Are We Hiring A Justice Or Playing Politics?
"He should pick a woman!" "Yeah, but it should be a woman of color!" "No, we've never had a Hispanic on the court — it's our turn!" "He better not pick anyone born before 1950, ‘cause Bush's appointees would outlive her!" "He shouldn't pick another white guy with an Ivy League education who's been sitting on a circuit court on the East Coast — we got enough of those."
Has anyone else thought that all the unsolicited advice for President Obama — mostly from progressive Democrats — would be treated very differently if it were being given to a hiring manager for a publicly traded corporation? And if it were OK for that private sector hiring manager to actually rely on such factors, imagine the honest rejection letter to a 58-year old white male applicant:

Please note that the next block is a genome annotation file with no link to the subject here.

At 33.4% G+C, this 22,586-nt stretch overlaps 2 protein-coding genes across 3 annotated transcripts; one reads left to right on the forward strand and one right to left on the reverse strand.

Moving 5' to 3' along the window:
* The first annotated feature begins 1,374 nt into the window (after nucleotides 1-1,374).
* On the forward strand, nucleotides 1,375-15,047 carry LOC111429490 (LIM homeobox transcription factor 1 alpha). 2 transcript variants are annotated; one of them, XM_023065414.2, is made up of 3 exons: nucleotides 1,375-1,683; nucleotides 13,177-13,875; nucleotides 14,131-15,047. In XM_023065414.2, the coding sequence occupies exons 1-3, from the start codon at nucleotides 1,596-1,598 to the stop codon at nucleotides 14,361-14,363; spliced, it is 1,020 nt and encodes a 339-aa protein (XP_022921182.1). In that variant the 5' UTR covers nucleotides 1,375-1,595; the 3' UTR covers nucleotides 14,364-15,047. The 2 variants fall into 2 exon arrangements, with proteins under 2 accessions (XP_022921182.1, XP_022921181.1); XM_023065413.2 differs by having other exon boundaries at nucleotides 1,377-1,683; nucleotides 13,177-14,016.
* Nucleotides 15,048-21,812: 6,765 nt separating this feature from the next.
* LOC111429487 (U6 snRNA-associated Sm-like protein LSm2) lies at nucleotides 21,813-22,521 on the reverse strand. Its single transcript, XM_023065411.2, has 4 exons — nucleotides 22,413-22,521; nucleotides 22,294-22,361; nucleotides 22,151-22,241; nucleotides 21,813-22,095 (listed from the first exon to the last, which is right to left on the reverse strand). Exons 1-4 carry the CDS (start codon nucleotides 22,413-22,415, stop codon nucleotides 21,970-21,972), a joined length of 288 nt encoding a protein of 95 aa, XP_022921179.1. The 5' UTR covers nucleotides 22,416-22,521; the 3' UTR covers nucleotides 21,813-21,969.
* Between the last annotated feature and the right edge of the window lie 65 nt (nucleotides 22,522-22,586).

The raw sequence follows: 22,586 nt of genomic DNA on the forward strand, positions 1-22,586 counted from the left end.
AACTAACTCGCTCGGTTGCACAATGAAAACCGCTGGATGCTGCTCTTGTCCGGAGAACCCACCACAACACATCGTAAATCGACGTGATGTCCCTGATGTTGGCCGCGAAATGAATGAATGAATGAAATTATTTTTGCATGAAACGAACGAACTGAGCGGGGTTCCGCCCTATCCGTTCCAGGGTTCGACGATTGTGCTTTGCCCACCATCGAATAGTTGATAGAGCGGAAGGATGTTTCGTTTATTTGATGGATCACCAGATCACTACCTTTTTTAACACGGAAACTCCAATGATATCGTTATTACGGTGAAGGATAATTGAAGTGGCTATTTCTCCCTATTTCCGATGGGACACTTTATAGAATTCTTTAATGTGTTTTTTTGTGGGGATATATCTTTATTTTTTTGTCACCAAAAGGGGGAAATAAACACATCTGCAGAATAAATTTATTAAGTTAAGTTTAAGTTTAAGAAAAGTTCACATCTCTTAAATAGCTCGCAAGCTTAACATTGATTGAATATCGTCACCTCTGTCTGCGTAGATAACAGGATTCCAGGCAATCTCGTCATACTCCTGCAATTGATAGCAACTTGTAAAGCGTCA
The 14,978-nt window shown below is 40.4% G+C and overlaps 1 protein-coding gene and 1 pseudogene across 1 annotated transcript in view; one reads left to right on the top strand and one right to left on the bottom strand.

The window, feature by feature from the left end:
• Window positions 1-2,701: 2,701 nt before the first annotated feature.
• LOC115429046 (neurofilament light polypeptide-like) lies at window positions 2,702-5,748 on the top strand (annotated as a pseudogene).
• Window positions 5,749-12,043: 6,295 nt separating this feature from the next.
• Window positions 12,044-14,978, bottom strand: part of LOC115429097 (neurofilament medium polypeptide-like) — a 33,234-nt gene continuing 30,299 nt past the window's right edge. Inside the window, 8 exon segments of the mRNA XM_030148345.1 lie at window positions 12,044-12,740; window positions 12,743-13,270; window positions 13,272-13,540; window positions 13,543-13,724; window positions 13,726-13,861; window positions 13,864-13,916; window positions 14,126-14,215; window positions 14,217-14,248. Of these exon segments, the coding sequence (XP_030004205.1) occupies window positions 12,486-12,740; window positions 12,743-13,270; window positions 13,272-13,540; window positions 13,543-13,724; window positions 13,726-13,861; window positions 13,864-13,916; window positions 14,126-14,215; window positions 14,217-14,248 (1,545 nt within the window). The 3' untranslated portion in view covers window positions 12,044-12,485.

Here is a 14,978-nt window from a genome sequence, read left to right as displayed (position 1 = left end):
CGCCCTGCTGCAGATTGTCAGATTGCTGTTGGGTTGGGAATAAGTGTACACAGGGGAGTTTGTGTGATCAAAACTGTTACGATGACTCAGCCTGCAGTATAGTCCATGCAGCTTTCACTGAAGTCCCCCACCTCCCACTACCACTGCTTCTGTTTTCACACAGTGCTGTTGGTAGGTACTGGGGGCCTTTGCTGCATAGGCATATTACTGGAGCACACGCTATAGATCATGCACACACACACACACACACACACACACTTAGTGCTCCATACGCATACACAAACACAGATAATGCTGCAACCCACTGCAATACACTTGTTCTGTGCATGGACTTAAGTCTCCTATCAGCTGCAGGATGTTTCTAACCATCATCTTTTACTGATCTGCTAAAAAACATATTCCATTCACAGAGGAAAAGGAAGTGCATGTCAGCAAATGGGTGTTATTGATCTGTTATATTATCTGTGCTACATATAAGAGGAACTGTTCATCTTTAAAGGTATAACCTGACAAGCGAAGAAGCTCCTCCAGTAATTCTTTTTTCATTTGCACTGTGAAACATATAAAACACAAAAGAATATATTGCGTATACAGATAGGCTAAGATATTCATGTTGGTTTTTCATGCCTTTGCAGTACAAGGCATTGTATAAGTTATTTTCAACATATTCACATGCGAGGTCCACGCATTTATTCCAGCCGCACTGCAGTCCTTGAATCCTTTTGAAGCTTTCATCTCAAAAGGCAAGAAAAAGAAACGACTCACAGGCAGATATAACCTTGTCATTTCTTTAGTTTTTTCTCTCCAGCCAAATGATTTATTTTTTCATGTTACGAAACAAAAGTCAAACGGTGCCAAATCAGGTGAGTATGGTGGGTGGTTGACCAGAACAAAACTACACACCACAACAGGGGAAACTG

"I'm sorry you didn't get the job, but we really felt it was important to select a [pick a protected category], since we've never had one of them in this position before. And we wanted someone younger than you, who would likely be around for more years than we expect you to be, so they could move up our corporate ladder".
In my world, that's known as "smoking gun evidence," and the inevitable age and reverse discrimination lawsuit would be so smokin' hot that it would never see the inside of a courtroom.
The president has explained in very general terms the type of person he's looking for. But no one who knows or can talk really knows how he intends to prioritize the various factors that seem likely to drive a selection. Even after the nominee is identified, we'll all have to speculate on which factors were considered and how, because no one really believes the president or any of his spokespeople are going to reveal the real factors that were considered in the selection process. They'll simply say, like President Bush did with Harriet Miers, "We chose the best person for the job."
This article appeared in the May 11, 2009 issue of Employment Law360.